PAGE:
Build an Overhead OPERATING Layout!
By Bob Harder – TCA 11-66091 [email protected]Fall 2017
This outstanding article brings to mind the overhead trains in the Wegmans markets that we recounted in the last issue.
We’d hasten to add that Mr. Harder’s work is much more precise, with great practical suggestions!.
Many of us have been in restaurants and “fine drinking establishments” where a model train was zipping along in a large loop around the top of the walls or suspended from the ceiling. Typically these trains are fairly large so they can be seen from below. G-gauge (think LGB or Lionel Large Scale) or Lionel Standard Gauge are the most popular sizes for these elevated railroads. I often thought to myself, “Wow! That is so cool! I wish I had room for one of those in my house …. “
When I got back into our beloved model train hobby in 2009, I staked out the computer/office room in our house as the perfect spot for a modest model railroad, starting with the ever-traditional 4-foot by 8-foot layout and a single loop of Lionel FasTrack. In a couple of years, it grew into a 12-foot by 12-foot “L-shaped” railroad empire with switches, buildings, lights, and lots of operating accessories. Soon a dozen tracks appeared on shelves along the walls, each carrying their own engine and car consists just waiting for their turn to “run the loops.”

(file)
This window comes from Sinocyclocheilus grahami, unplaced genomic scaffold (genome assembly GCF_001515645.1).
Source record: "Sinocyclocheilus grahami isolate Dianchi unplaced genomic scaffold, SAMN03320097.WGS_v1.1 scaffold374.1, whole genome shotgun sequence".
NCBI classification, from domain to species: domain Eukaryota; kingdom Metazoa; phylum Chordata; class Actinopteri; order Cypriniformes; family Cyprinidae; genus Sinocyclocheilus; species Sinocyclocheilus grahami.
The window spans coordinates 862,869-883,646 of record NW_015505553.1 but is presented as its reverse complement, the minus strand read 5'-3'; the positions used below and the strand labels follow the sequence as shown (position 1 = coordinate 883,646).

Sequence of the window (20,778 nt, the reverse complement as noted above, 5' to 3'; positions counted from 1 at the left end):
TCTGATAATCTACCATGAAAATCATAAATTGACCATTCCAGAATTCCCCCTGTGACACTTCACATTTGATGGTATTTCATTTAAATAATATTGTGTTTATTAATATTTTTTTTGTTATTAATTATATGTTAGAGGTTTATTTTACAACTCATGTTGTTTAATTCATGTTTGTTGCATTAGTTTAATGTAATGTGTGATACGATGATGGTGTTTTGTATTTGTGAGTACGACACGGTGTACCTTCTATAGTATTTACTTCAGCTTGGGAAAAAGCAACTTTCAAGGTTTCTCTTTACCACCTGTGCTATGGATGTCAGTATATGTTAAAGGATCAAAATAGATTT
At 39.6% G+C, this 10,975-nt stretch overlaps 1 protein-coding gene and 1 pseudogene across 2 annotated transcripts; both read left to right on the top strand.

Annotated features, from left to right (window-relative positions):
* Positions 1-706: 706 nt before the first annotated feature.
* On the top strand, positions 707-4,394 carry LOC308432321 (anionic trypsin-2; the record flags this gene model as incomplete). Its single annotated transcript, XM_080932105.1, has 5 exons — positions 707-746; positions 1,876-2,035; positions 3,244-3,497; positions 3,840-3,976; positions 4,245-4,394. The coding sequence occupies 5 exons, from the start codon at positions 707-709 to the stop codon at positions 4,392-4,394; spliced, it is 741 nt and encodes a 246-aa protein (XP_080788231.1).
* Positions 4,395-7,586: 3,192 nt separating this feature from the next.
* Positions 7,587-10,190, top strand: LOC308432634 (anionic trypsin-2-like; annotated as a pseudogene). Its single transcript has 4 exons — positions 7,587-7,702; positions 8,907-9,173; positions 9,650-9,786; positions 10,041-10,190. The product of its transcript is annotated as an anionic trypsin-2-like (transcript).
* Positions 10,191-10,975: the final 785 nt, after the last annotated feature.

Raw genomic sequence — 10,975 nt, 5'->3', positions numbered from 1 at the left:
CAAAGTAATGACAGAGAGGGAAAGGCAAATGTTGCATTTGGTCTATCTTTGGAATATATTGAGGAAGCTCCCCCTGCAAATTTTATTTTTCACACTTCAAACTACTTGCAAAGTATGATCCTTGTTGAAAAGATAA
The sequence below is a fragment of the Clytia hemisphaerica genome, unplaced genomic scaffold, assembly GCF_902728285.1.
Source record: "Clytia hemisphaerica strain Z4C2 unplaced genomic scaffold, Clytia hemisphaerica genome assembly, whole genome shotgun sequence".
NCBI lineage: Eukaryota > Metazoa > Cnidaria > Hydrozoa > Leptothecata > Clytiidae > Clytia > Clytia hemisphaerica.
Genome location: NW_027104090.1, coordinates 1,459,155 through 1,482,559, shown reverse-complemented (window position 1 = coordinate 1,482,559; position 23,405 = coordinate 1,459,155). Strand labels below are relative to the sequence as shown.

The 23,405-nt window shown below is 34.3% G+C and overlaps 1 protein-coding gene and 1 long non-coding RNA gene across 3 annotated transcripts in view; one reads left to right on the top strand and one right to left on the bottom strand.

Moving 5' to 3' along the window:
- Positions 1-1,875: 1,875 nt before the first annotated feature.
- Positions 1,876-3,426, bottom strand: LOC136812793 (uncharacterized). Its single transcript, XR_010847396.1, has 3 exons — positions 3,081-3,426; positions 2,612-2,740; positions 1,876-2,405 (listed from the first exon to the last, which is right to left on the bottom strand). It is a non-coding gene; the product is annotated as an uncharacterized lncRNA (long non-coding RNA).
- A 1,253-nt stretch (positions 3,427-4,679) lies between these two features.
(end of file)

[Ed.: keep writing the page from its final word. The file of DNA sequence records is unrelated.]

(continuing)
Using easy and fast-to-rearrange Lionel FasTrack, I change my layout around every couple of years for variety and fun. As I worked on the layout from time to time, I often glanced up to the ceiling and walls, thinking “I wonder if I COULD run a train ‘up there’?” Then one day it struck me: not only COULD I run a train up there, I could fill it with lots of operating accessories that would really increase the “action” on the railroad: bells, flashing lights, crossing gates and more! And so I built it … and you can too!
Most rooms are rectangular in shape and this makes an overhead layout very easy to build. In typical Northern California wood-framed homes like ours, ceilings are usually eight feet above the floor and the tops of door and window frames are about seven feet above the floor. This leaves a height of one foot “clearance” for the track and trains – plenty of room for O-gauge, G-gauge, or Standard gauge trains. I alternate between Standard and G-gauge, changing back and forth every six months or so. Both of these large scales are very easy to see from “down below,” but O-scale can also be used if the track is positioned close to the edge of the supporting boards.